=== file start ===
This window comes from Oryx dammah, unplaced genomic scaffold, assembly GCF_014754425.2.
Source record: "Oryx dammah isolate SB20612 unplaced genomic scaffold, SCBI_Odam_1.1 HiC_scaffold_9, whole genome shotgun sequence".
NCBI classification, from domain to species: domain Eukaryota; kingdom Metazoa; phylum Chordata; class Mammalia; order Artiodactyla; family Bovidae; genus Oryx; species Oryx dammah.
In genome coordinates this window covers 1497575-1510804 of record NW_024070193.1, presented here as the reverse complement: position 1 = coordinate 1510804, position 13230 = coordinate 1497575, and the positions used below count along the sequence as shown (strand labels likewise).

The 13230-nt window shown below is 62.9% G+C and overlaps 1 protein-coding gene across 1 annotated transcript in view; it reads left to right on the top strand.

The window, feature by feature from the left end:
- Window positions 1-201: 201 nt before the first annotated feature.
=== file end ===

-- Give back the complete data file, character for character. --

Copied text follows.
This window comes from Oryx dammah, unplaced genomic scaffold, assembly GCF_014754425.2.
Source record: "Oryx dammah isolate SB20612 unplaced genomic scaffold, SCBI_Odam_1.1 HiC_scaffold_9, whole genome shotgun sequence".
NCBI classification, from domain to species: domain Eukaryota; kingdom Metazoa; phylum Chordata; class Mammalia; order Artiodactyla; family Bovidae; genus Oryx; species Oryx dammah.
In genome coordinates this window covers 1497575-1510804 of record NW_024070193.1, presented here as the reverse complement: position 1 = coordinate 1510804, position 13230 = coordinate 1497575, and the positions used below count along the sequence as shown (strand labels likewise).

The 13230-nt window shown below is 62.9% G+C and overlaps 1 protein-coding gene across 1 annotated transcript in view; it reads left to right on the top strand.

The window, feature by feature from the left end:
- Window positions 1-201: 201 nt before the first annotated feature.